The Nuclear Bombshells visit the National Atomic Testing Museum
Written by Gina PearlIn case you missed it, Lost Vegas has its very own Post Apocalyptic Burlesque troupe, though sometimes we double as a variety show, called the Nuclear Bombshells. With the Apocalypse successfully survived and behind us, we focus on the important things in life, dancing, flow arts, and of course having a good time. The next few months are going to be very busy with appearances scheduled across the valley, at conventions and other general debauchery; but mainly we’re gearing up for May. With anticipation for the release of the new Mad Max movie we’ve planned an Apocalypse styled Prom, a party with crazy acts and wilder shenanigans than we have ever attempted in the history of the new world. In preparation for our Apocaprom, (that’s right Apocaprom get ready to break out those gas masks and fire retardant gowns!), the Nuclear Bombshells went on a field trip to the National Atomic Testing Museum. As usual we proved a force to be reckoned with, people took photos, eyes stared, fingers pointed and we had a fantastic time. The National Atomic Testing Museum is more than an average museum, it’s an experience. Once you enter you find yourself transported to the 1950s, when aliens circled the skies, Soviets scanned virtual highways, and the overwhelming threat of Nuclear War was commonplace. Everything echoes in a fallout shelter, big stones jut out in strange quiet corridors, lights flash red, the state of emergency ever watchful, metal encrusts the world, steel encompasses the floors and walls, there are no windows when you’re underground. New technology needs testing, and in the atomic age, with the cold war underway, and a worried president donning the helms, there isn’t a lot of time for safety and precautions, not with the whole country usurped in a constant barrage of fear driven propaganda, there were casualties. Many casualties. In a simulation bunker we were fed a video of the original test sites, smiling patriotic Americans with thumbs up in goggles were blasting huge chunks of Death Valley into craters, the Atomic Café became a hip spot to watch the carnage. And of course, scenes of gore, though toned down for families the quick flashes of flesh peeled back with radioactive poisoning, eyes scorched red from radiation, contamination, infection, and death along with the grim narration read with downcast remorseful eyes drove the point home. Many casualties.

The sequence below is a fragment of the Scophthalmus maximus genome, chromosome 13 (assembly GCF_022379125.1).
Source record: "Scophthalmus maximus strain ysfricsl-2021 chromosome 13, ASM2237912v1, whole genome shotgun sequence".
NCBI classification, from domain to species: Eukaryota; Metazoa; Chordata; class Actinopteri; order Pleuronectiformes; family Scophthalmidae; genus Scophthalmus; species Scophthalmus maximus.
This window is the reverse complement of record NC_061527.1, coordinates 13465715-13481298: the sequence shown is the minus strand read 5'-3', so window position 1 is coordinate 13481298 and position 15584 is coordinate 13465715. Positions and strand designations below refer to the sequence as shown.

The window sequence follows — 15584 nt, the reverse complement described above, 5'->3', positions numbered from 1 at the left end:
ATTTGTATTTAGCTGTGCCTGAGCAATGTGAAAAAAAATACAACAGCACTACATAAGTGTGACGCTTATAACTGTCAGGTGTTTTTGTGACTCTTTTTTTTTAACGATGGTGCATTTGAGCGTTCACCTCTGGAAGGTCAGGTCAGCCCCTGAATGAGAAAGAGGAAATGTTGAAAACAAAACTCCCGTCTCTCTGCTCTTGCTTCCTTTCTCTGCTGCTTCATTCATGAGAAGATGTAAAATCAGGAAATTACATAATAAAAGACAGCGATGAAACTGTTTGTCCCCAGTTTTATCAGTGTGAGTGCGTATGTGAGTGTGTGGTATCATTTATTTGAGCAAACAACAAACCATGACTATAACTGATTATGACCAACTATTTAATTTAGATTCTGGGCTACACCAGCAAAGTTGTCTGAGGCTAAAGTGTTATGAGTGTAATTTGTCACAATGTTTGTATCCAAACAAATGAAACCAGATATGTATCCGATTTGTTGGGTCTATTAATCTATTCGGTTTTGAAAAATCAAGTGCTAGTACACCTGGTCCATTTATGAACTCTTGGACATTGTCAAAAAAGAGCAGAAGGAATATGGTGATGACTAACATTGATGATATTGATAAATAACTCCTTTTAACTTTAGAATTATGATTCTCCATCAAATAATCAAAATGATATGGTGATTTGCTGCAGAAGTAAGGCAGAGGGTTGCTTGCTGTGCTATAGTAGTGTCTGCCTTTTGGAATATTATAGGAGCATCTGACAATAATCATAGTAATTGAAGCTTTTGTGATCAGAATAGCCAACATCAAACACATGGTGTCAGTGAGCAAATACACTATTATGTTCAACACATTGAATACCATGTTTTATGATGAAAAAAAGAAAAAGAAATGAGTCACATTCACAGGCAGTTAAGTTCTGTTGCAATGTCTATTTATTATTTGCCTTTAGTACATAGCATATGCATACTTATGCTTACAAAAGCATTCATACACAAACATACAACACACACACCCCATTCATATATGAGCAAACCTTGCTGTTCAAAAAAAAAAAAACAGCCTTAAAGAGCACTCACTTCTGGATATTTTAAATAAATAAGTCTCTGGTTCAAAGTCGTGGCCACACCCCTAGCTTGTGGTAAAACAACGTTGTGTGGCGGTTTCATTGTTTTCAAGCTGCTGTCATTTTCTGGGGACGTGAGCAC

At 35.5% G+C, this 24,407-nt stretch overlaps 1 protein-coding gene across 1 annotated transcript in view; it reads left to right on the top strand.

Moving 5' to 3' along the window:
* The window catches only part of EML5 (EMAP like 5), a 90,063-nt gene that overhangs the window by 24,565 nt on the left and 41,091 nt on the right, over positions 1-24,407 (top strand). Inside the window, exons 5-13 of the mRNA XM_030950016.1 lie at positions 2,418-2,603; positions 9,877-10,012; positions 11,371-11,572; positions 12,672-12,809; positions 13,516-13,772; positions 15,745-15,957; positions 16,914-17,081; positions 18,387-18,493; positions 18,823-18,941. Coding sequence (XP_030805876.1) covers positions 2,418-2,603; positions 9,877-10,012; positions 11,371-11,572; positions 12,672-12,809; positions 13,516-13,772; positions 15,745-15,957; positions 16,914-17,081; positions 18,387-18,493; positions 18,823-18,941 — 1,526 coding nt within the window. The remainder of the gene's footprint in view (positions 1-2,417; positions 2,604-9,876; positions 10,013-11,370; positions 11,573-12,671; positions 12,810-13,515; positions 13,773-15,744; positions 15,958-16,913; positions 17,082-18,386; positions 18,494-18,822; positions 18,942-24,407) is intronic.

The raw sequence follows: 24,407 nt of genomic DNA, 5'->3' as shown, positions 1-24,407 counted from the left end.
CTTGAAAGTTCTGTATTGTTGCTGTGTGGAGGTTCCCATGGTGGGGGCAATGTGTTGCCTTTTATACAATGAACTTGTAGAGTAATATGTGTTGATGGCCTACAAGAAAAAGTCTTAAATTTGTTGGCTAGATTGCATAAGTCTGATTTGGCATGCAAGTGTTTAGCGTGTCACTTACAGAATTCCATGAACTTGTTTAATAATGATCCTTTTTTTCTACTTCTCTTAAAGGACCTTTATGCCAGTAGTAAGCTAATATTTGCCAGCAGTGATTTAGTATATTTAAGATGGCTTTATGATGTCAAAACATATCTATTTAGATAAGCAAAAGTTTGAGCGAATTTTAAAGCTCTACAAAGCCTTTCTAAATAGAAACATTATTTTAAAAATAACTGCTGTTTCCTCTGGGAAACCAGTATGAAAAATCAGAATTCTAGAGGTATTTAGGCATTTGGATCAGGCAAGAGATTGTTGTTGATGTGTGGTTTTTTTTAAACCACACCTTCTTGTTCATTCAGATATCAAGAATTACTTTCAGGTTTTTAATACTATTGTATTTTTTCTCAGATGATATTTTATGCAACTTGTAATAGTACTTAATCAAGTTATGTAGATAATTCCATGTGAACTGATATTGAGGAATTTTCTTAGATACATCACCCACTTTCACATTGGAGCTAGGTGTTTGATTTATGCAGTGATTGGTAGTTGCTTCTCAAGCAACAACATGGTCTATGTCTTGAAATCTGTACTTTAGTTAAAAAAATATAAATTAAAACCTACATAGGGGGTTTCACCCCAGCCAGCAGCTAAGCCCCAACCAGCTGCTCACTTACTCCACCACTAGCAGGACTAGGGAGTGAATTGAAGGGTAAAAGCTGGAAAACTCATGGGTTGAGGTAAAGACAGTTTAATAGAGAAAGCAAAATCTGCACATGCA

A man in a black suit sporting dark sunglasses greeted our arrival into Area 51, mainly comprised of spooky black lights and old newspaper clippings this exhibit showed how real the impending threat of extraterrestrial invasion seemed. Strange crafts were spotted and in some cases found and covered up by the United States government. In this unsettling age aliens became much more than science fiction, aliens were very real, they were watching us, probing us, taking notes, plotting, more doom impending. Aliens took on a new life, aliens became an escape, a distraction for a world hunkered down in bomb shelters. With gas masks firmly attached to school backpacks and duck and cover drills constantly screeching through hallways it’s no wonder that people were eager for anything to take the edge off from reality. Huge hunks of bombs provide the backdrop for a truly terrifying time in American history. But we won the cold war right? We made the world safer by spending billions of dollars on weapons of mass destruction right? We saved America from fear right? We now live in a civilized world where democracy rules the land and our children sleep free from fear of bombs dropping. We live in a world without fear driven propaganda thinly veiled as patriotism. And we scoff at the notion of Aliens, Area 51, and Men in Black. We have come a long way, but perhaps the most important piece of history is how little has changed.
Four photographers were on hand to witness the mayhem:
Tom Jones IV